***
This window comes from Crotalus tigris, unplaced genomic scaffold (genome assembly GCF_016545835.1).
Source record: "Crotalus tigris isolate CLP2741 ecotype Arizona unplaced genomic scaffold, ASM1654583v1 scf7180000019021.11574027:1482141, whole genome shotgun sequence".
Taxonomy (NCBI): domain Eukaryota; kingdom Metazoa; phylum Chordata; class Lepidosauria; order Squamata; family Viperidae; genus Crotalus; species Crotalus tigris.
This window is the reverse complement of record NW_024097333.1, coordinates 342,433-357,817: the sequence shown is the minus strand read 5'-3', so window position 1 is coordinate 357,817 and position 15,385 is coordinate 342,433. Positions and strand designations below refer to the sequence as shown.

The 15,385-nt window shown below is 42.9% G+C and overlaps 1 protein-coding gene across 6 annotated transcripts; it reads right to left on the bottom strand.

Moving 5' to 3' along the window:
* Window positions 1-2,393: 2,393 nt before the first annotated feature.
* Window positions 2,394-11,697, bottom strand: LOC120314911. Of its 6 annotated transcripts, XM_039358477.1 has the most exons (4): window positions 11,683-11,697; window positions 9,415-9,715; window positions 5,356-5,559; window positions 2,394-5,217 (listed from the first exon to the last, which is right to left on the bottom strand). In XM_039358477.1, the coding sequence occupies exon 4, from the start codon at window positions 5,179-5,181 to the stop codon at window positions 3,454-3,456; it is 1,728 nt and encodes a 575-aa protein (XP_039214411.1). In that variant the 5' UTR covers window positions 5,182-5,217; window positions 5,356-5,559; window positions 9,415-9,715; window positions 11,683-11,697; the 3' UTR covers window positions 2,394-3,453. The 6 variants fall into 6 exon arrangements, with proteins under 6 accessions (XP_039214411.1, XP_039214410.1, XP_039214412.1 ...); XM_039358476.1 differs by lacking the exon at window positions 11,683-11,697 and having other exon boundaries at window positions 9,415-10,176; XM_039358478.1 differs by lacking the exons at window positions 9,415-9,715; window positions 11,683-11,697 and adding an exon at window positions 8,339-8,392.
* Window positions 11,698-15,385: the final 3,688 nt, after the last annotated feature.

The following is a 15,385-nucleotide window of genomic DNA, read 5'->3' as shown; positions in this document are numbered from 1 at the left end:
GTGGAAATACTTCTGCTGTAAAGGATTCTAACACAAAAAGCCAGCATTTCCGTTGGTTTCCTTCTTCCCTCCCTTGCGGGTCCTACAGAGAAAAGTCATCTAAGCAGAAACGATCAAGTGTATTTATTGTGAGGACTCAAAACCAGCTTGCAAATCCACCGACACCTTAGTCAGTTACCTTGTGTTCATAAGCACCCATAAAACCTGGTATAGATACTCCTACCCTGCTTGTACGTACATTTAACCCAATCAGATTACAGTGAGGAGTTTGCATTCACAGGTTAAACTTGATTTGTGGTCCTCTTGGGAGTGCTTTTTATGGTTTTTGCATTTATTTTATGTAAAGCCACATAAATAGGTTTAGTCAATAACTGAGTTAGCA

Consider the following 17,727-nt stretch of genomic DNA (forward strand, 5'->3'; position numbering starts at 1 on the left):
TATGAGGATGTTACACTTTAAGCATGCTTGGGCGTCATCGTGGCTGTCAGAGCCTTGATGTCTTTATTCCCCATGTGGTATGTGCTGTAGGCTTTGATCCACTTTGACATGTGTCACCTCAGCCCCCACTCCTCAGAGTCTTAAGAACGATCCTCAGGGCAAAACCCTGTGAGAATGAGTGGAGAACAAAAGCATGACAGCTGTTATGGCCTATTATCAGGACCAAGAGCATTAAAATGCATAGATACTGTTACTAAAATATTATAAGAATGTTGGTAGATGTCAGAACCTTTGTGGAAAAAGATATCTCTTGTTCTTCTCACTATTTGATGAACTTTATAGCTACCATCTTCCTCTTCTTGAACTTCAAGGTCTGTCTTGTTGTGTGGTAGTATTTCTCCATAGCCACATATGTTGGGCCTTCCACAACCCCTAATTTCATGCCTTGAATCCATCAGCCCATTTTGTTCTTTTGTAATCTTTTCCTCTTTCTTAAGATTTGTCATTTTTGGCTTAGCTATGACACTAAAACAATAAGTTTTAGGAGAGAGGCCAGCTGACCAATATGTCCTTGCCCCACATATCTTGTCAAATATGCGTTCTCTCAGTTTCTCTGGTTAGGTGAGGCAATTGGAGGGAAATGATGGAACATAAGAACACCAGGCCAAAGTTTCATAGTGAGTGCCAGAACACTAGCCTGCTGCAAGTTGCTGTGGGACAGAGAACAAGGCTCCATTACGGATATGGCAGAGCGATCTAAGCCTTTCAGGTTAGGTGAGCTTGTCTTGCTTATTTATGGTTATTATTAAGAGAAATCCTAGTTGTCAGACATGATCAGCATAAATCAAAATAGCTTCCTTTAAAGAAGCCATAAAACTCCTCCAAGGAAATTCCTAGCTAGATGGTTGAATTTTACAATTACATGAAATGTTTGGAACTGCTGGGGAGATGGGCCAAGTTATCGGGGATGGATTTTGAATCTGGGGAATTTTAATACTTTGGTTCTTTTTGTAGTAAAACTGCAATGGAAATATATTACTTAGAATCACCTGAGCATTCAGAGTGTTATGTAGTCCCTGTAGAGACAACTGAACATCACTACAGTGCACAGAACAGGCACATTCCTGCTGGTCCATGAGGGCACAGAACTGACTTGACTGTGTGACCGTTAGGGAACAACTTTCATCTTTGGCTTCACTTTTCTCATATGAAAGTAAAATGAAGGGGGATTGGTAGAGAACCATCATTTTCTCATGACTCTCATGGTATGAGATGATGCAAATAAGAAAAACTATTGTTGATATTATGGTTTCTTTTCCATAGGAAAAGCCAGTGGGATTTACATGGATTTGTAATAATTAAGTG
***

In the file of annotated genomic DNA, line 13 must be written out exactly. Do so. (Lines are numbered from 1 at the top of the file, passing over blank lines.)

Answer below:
TATGAGGATGTTACACTTTAAGCATGCTTGGGCGTCATCGTGGCTGTCAGAGCCTTGATGTCTTTATTCCCCATGTGGTATGTGCTGTAGGCTTTGATCCACTTTGACATGTGTCACCTCAGCCCCCACTCCTCAGAGTCTTAAGAACGATCCTCAGGGCAAAACCCTGTGAGAATGAGTGGAGAACAAAAGCATGACAGCTGTTATGGCCTATTATCAGGACCAAGAGCATTAAAATGCATAGATACTGTTACTAAAATATTATAAGAATGTTGGTAGATGTCAGAACCTTTGTGGAAAAAGATATCTCTTGTTCTTCTCACTATTTGATGAACTTTATAGCTACCATCTTCCTCTTCTTGAACTTCAAGGTCTGTCTTGTTGTGTGGTAGTATTTCTCCATAGCCACATATGTTGGGCCTTCCACAACCCCTAATTTCATGCCTTGAATCCATCAGCCCATTTTGTTCTTTTGTAATCTTTTCCTCTTTCTTAAGATTTGTCATTTTTGGCTTAGCTATGACACTAAAACAATAAGTTTTAGGAGAGAGGCCAGCTGACCAATATGTCCTTGCCCCACATATCTTGTCAAATATGCGTTCTCTCAGTTTCTCTGGTTAGGTGAGGCAATTGGAGGGAAATGATGGAACATAAGAACACCAGGCCAAAGTTTCATAGTGAGTGCCAGAACACTAGCCTGCTGCAAGTTGCTGTGGGACAGAGAACAAGGCTCCATTACGGATATGGCAGAGCGATCTAAGCCTTTCAGGTTAGGTGAGCTTGTCTTGCTTATTTATGGTTATTATTAAGAGAAATCCTAGTTGTCAGACATGATCAGCATAAATCAAAATAGCTTCCTTTAAAGAAGCCATAAAACTCCTCCAAGGAAATTCCTAGCTAGATGGTTGAATTTTACAATTACATGAAATGTTTGGAACTGCTGGGGAGATGGGCCAAGTTATCGGGGATGGATTTTGAATCTGGGGAATTTTAATACTTTGGTTCTTTTTGTAGTAAAACTGCAATGGAAATATATTACTTAGAATCACCTGAGCATTCAGAGTGTTATGTAGTCCCTGTAGAGACAACTGAACATCACTACAGTGCACAGAACAGGCACATTCCTGCTGGTCCATGAGGGCACAGAACTGACTTGACTGTGTGACCGTTAGGGAACAACTTTCATCTTTGGCTTCACTTTTCTCATATGAAAGTAAAATGAAGGGGGATTGGTAGAGAACCATCATTTTCTCATGACTCTCATGGTATGAGATGATGCAAATAAGAAAAACTATTGTTGATATTATGGTTTCTTTTCCATAGGAAAAGCCAGTGGGATTTACATGGATTTGTAATAATTAAGTG